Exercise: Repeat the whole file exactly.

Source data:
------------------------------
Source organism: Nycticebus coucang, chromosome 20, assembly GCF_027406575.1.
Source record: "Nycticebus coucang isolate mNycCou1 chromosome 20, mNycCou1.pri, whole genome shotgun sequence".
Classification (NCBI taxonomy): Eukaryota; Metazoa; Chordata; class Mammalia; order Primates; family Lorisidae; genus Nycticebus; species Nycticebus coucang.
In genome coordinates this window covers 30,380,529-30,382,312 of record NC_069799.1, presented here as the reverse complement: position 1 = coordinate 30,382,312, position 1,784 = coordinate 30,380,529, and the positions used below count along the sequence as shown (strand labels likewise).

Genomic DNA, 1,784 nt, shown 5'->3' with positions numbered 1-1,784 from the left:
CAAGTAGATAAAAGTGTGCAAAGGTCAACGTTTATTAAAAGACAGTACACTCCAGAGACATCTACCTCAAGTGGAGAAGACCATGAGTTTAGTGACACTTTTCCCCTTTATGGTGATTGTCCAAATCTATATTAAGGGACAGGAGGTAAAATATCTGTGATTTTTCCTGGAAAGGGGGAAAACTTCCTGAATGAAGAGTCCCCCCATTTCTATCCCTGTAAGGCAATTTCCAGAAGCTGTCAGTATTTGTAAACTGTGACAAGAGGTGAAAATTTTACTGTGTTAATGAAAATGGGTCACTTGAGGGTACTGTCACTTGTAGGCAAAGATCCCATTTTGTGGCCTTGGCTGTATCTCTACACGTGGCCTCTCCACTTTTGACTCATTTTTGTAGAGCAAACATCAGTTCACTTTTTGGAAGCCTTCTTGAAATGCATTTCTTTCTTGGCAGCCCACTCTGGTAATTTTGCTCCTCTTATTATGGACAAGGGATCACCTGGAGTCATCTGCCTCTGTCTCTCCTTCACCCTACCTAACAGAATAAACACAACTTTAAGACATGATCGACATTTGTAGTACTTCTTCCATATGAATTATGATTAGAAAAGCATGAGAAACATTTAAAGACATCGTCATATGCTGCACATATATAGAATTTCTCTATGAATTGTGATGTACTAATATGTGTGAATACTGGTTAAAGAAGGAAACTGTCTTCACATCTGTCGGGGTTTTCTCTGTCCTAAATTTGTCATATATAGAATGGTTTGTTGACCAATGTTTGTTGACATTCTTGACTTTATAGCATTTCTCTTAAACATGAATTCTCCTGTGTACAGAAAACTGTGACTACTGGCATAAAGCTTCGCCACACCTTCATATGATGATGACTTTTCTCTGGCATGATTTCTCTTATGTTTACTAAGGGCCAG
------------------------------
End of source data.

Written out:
Source organism: Nycticebus coucang, chromosome 20, assembly GCF_027406575.1.
Source record: "Nycticebus coucang isolate mNycCou1 chromosome 20, mNycCou1.pri, whole genome shotgun sequence".
Classification (NCBI taxonomy): Eukaryota; Metazoa; Chordata; class Mammalia; order Primates; family Lorisidae; genus Nycticebus; species Nycticebus coucang.
In genome coordinates this window covers 30,380,529-30,382,312 of record NC_069799.1, presented here as the reverse complement: position 1 = coordinate 30,382,312, position 1,784 = coordinate 30,380,529, and the positions used below count along the sequence as shown (strand labels likewise).

Genomic DNA, 1,784 nt, shown 5'->3' with positions numbered 1-1,784 from the left:
CAAGTAGATAAAAGTGTGCAAAGGTCAACGTTTATTAAAAGACAGTACACTCCAGAGACATCTACCTCAAGTGGAGAAGACCATGAGTTTAGTGACACTTTTCCCCTTTATGGTGATTGTCCAAATCTATATTAAGGGACAGGAGGTAAAATATCTGTGATTTTTCCTGGAAAGGGGGAAAACTTCCTGAATGAAGAGTCCCCCCATTTCTATCCCTGTAAGGCAATTTCCAGAAGCTGTCAGTATTTGTAAACTGTGACAAGAGGTGAAAATTTTACTGTGTTAATGAAAATGGGTCACTTGAGGGTACTGTCACTTGTAGGCAAAGATCCCATTTTGTGGCCTTGGCTGTATCTCTACACGTGGCCTCTCCACTTTTGACTCATTTTTGTAGAGCAAACATCAGTTCACTTTTTGGAAGCCTTCTTGAAATGCATTTCTTTCTTGGCAGCCCACTCTGGTAATTTTGCTCCTCTTATTATGGACAAGGGATCACCTGGAGTCATCTGCCTCTGTCTCTCCTTCACCCTACCTAACAGAATAAACACAACTTTAAGACATGATCGACATTTGTAGTACTTCTTCCATATGAATTATGATTAGAAAAGCATGAGAAACATTTAAAGACATCGTCATATGCTGCACATATATAGAATTTCTCTATGAATTGTGATGTACTAATATGTGTGAATACTGGTTAAAGAAGGAAACTGTCTTCACATCTGTCGGGGTTTTCTCTGTCCTAAATTTGTCATATATAGAATGGTTTGTTGACCAATGTTTGTTGACATTCTTGACTTTATAGCATTTCTCTTAAACATGAATTCTCCTGTGTACAGAAAACTGTGACTACTGGCATAAAGCTTCGCCACACCTTCATATGATGATGACTTTTCTCTGGCATGATTTCTCTTATGTTTACTAAGGGCCAG